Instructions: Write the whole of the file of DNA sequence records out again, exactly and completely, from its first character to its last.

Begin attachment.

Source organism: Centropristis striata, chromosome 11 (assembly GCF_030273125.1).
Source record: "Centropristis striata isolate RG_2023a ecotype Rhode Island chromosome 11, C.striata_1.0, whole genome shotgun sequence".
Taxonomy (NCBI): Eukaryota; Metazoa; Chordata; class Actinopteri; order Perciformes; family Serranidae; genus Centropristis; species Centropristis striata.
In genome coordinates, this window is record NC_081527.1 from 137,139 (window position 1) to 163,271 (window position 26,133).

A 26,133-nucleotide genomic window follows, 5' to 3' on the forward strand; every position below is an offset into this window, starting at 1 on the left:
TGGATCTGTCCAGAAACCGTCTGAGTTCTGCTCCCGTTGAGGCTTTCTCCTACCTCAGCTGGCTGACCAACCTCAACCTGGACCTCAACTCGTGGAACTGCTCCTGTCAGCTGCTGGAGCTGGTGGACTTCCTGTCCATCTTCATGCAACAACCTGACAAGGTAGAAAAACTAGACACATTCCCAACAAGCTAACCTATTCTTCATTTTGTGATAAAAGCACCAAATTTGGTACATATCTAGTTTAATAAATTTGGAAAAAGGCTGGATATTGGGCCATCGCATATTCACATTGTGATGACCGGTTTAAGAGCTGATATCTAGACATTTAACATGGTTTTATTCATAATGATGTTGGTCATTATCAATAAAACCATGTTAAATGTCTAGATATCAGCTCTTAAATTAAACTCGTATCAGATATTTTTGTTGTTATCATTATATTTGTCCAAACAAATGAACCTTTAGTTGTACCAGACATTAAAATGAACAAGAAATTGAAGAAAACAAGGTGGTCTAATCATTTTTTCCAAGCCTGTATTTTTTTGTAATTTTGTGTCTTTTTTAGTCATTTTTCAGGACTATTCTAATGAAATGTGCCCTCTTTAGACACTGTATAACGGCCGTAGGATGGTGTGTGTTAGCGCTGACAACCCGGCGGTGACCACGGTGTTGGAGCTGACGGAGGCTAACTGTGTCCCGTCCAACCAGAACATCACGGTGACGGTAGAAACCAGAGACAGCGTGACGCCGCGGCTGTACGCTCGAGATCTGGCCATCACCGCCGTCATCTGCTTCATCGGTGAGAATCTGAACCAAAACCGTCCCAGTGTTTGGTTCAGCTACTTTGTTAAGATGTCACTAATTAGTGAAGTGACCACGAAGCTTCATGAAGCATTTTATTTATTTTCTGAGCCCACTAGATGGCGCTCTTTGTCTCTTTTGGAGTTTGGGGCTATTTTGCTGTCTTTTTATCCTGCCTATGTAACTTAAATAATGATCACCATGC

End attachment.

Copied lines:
Source organism: Centropristis striata, chromosome 11 (assembly GCF_030273125.1).
Source record: "Centropristis striata isolate RG_2023a ecotype Rhode Island chromosome 11, C.striata_1.0, whole genome shotgun sequence".
Taxonomy (NCBI): Eukaryota; Metazoa; Chordata; class Actinopteri; order Perciformes; family Serranidae; genus Centropristis; species Centropristis striata.
In genome coordinates, this window is record NC_081527.1 from 137,139 (window position 1) to 163,271 (window position 26,133).

A 26,133-nucleotide genomic window follows, 5' to 3' on the forward strand; every position below is an offset into this window, starting at 1 on the left:
TGGATCTGTCCAGAAACCGTCTGAGTTCTGCTCCCGTTGAGGCTTTCTCCTACCTCAGCTGGCTGACCAACCTCAACCTGGACCTCAACTCGTGGAACTGCTCCTGTCAGCTGCTGGAGCTGGTGGACTTCCTGTCCATCTTCATGCAACAACCTGACAAGGTAGAAAAACTAGACACATTCCCAACAAGCTAACCTATTCTTCATTTTGTGATAAAAGCACCAAATTTGGTACATATCTAGTTTAATAAATTTGGAAAAAGGCTGGATATTGGGCCATCGCATATTCACATTGTGATGACCGGTTTAAGAGCTGATATCTAGACATTTAACATGGTTTTATTCATAATGATGTTGGTCATTATCAATAAAACCATGTTAAATGTCTAGATATCAGCTCTTAAATTAAACTCGTATCAGATATTTTTGTTGTTATCATTATATTTGTCCAAACAAATGAACCTTTAGTTGTACCAGACATTAAAATGAACAAGAAATTGAAGAAAACAAGGTGGTCTAATCATTTTTTCCAAGCCTGTATTTTTTTGTAATTTTGTGTCTTTTTTAGTCATTTTTCAGGACTATTCTAATGAAATGTGCCCTCTTTAGACACTGTATAACGGCCGTAGGATGGTGTGTGTTAGCGCTGACAACCCGGCGGTGACCACGGTGTTGGAGCTGACGGAGGCTAACTGTGTCCCGTCCAACCAGAACATCACGGTGACGGTAGAAACCAGAGACAGCGTGACGCCGCGGCTGTACGCTCGAGATCTGGCCATCACCGCCGTCATCTGCTTCATCGGTGAGAATCTGAACCAAAACCGTCCCAGTGTTTGGTTCAGCTACTTTGTTAAGATGTCACTAATTAGTGAAGTGACCACGAAGCTTCATGAAGCATTTTATTTATTTTCTGAGCCCACTAGATGGCGCTCTTTGTCTCTTTTGGAGTTTGGGGCTATTTTGCTGTCTTTTTATCCTGCCTATGTAACTTAAATAATGATCACCATGC